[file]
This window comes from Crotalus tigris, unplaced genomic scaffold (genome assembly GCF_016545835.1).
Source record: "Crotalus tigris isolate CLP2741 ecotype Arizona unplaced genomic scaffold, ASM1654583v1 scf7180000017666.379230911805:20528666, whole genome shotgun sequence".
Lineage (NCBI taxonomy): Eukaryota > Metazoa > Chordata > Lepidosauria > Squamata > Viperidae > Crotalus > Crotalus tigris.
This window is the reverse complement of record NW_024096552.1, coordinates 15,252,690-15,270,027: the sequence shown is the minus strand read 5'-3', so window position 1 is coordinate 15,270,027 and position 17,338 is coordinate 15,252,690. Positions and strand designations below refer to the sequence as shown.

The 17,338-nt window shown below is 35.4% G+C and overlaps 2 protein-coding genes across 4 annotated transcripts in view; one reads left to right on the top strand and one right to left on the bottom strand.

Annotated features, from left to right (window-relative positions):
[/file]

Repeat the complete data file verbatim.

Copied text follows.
This window comes from Crotalus tigris, unplaced genomic scaffold (genome assembly GCF_016545835.1).
Source record: "Crotalus tigris isolate CLP2741 ecotype Arizona unplaced genomic scaffold, ASM1654583v1 scf7180000017666.379230911805:20528666, whole genome shotgun sequence".
Lineage (NCBI taxonomy): Eukaryota > Metazoa > Chordata > Lepidosauria > Squamata > Viperidae > Crotalus > Crotalus tigris.
This window is the reverse complement of record NW_024096552.1, coordinates 15,252,690-15,270,027: the sequence shown is the minus strand read 5'-3', so window position 1 is coordinate 15,270,027 and position 17,338 is coordinate 15,252,690. Positions and strand designations below refer to the sequence as shown.

The 17,338-nt window shown below is 35.4% G+C and overlaps 2 protein-coding genes across 4 annotated transcripts in view; one reads left to right on the top strand and one right to left on the bottom strand.

Annotated features, from left to right (window-relative positions):